The magnitude of the explosions caused the extinction of life on Earth, and sent a shockwave through the fabric of reality. Due to this anomaly, all broadcasts running at the time of the bombs hurtled into space at an impossible speed. The signals, disobeying natural laws, outran and passed all transmissions from previous eras, leaving them far behind. At the head of Earth’s messages to the cosmos travelled the collective broadcasts from one atomic day in history.
In a remote star system, eyes turned towards the approaching 1980s transmissions.
Curious consciousnesses examined the broadcasts from the strange extinct civilisation of Earth. Filled with these transmissions, the distant consciousnesses devised their response. They returned it in the form of their own transmission, directed back to the origin of its inspiration—1980s Earth.
That transmission is Creepy Sheen.
What I Says: If there is one thing I’ve learnt from reading Gransden is that her writing infiltrates your subconscious and starts to mess with your dreams…cue vivid dreams about me trying to pick up purple rat crystals in a dark alley. As with her other books it took me a couple of stories to get into the rhythm, not a fault with the writing, it’s just there is nothing out there like this, such a unique style that takes you on some crazy rides and makes you ask 20 questions every few seconds but once you’ve gotten used to things you are then hooked.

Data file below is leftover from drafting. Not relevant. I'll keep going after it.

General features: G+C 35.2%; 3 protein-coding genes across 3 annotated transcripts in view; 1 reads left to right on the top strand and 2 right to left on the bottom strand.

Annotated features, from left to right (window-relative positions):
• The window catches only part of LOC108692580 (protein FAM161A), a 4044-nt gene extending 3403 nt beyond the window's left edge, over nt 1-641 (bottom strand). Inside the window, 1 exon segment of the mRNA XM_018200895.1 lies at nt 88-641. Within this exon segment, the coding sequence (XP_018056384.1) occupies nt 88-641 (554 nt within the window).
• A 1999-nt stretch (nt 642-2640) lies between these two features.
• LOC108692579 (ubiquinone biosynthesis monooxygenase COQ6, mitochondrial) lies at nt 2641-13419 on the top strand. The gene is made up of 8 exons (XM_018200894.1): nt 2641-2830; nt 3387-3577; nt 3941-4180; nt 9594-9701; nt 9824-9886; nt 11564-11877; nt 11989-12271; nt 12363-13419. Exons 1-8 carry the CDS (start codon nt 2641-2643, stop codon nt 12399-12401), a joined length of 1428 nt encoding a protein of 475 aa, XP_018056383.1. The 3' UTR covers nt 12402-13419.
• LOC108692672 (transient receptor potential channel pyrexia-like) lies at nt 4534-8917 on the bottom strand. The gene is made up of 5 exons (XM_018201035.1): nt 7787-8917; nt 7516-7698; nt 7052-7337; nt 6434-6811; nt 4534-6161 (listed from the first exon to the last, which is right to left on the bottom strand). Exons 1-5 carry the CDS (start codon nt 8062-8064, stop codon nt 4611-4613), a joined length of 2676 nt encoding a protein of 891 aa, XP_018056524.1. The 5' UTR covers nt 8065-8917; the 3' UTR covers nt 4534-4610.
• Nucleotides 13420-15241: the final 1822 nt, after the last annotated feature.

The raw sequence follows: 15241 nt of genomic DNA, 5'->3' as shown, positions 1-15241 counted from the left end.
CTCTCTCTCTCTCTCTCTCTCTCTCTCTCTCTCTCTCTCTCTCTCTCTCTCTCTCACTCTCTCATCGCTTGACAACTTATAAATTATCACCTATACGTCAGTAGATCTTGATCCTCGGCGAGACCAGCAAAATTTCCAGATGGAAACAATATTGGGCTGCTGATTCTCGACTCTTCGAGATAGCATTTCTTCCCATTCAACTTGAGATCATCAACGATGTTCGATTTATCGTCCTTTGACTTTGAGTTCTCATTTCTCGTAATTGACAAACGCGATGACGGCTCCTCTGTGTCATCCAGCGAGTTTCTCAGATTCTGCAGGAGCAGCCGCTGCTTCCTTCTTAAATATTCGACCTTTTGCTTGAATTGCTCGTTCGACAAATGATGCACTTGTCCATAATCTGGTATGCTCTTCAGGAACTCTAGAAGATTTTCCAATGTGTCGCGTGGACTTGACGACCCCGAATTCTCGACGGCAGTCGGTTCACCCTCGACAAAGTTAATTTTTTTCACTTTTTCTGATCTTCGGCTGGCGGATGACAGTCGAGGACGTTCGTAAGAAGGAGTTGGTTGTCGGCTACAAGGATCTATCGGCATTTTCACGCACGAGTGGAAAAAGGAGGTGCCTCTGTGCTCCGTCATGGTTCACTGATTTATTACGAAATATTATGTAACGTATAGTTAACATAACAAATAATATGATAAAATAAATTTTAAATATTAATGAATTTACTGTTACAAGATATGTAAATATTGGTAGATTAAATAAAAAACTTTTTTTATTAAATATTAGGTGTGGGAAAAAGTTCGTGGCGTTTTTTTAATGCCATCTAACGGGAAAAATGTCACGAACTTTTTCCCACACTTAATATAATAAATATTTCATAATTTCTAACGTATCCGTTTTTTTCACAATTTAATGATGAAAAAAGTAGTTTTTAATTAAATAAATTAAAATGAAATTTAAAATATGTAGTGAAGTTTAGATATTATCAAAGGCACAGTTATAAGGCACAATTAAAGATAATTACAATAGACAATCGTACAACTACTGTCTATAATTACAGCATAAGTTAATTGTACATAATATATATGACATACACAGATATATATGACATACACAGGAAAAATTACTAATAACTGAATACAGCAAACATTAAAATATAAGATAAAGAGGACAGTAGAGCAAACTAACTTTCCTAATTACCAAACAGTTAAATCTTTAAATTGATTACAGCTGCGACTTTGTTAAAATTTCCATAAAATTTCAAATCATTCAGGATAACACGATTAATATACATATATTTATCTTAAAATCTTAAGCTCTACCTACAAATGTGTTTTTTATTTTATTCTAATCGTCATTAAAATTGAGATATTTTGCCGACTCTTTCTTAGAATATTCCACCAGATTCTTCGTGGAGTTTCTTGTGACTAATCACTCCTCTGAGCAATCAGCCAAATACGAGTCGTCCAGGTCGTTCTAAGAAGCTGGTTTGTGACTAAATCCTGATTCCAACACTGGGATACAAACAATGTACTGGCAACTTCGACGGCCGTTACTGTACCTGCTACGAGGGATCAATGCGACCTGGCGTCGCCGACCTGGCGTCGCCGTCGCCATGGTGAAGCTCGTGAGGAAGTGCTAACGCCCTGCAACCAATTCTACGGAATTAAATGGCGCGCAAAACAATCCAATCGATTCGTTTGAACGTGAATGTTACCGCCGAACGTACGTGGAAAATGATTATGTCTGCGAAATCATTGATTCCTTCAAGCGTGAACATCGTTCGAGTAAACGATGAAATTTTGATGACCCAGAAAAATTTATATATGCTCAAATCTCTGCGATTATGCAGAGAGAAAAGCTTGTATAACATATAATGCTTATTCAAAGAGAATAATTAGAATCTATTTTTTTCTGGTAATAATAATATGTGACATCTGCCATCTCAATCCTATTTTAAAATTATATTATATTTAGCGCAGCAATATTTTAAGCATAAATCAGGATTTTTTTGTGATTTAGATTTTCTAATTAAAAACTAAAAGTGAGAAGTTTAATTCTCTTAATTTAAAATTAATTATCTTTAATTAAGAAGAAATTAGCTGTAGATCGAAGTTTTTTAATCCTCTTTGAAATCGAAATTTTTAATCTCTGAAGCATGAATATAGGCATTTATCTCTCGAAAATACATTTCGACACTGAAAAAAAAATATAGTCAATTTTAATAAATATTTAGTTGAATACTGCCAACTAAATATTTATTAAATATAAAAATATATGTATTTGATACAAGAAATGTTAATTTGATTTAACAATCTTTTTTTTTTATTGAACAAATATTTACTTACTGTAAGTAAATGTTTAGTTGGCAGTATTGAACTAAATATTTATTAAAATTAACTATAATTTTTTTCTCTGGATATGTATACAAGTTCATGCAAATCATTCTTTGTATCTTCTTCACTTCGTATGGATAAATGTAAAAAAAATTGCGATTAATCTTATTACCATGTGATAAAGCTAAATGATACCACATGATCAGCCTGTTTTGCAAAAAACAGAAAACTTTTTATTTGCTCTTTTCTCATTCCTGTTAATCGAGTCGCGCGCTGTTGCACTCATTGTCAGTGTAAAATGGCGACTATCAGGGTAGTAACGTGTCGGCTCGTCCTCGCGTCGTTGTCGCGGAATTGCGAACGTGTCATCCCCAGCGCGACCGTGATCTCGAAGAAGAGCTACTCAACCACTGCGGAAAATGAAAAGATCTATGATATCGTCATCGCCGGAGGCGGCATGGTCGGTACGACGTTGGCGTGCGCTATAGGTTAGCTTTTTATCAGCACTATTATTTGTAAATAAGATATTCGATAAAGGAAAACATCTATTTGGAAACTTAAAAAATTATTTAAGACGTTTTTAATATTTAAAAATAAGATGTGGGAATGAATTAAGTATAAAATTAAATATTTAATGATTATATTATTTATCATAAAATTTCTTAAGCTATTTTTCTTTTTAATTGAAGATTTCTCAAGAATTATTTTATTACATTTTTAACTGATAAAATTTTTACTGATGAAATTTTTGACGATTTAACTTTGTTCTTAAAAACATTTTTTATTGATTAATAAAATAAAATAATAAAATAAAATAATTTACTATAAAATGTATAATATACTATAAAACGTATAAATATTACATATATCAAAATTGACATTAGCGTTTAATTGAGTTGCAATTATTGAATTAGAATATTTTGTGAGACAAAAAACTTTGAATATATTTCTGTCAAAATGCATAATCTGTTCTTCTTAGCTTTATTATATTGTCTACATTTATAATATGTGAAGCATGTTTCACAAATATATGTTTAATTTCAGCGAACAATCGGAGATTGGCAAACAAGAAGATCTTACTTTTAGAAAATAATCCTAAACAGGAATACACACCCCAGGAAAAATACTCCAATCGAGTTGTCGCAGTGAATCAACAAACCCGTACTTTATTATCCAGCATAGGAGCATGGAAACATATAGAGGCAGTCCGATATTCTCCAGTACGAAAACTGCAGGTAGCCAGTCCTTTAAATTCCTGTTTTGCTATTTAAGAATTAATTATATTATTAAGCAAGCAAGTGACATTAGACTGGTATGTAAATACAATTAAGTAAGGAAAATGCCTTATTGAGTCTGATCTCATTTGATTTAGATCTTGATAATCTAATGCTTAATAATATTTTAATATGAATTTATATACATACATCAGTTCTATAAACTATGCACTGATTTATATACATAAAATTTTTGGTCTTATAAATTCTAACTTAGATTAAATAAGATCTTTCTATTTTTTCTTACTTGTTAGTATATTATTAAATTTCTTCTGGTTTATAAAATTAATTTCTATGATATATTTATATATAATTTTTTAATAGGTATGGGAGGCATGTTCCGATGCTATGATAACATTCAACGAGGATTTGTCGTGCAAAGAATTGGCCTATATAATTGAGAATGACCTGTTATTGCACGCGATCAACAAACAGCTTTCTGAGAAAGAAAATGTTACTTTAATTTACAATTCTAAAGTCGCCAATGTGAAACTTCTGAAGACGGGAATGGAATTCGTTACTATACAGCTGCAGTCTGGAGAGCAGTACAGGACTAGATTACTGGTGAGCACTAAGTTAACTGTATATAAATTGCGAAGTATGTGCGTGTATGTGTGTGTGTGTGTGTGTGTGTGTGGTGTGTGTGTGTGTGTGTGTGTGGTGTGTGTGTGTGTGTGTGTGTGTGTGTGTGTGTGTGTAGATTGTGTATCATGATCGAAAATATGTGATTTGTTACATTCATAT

In each of the chapters it feels like you have been dropped into the middle of a story, it leaves you feeling displaced and you can easily pick up the tension of the characters, you ever seen an episode of the twilight zone? You get that great start that fills you with unease and then the story kicks off, that’s what it feels like with this book and it makes it fun to read. Highlights for me were; “Arcady” it was scary, the sort of story that lacks any hope at all and yet you still cheer on the hero. “Tranquilisers at the Mall” was just plain old messed up, only a few pages long but just long enough to toy with your mind. Favourite was “Infomercial for a Dying World” apart from the great title the story captures the human spirit for carrying on regardless even in the face of impending doom.
This book captures the aura of the 1980’s you can almost hear the sound of a cassette clicking in the background. It was great fun reading it and now I’m off to lie in a bright room filled with lots of calming soft things.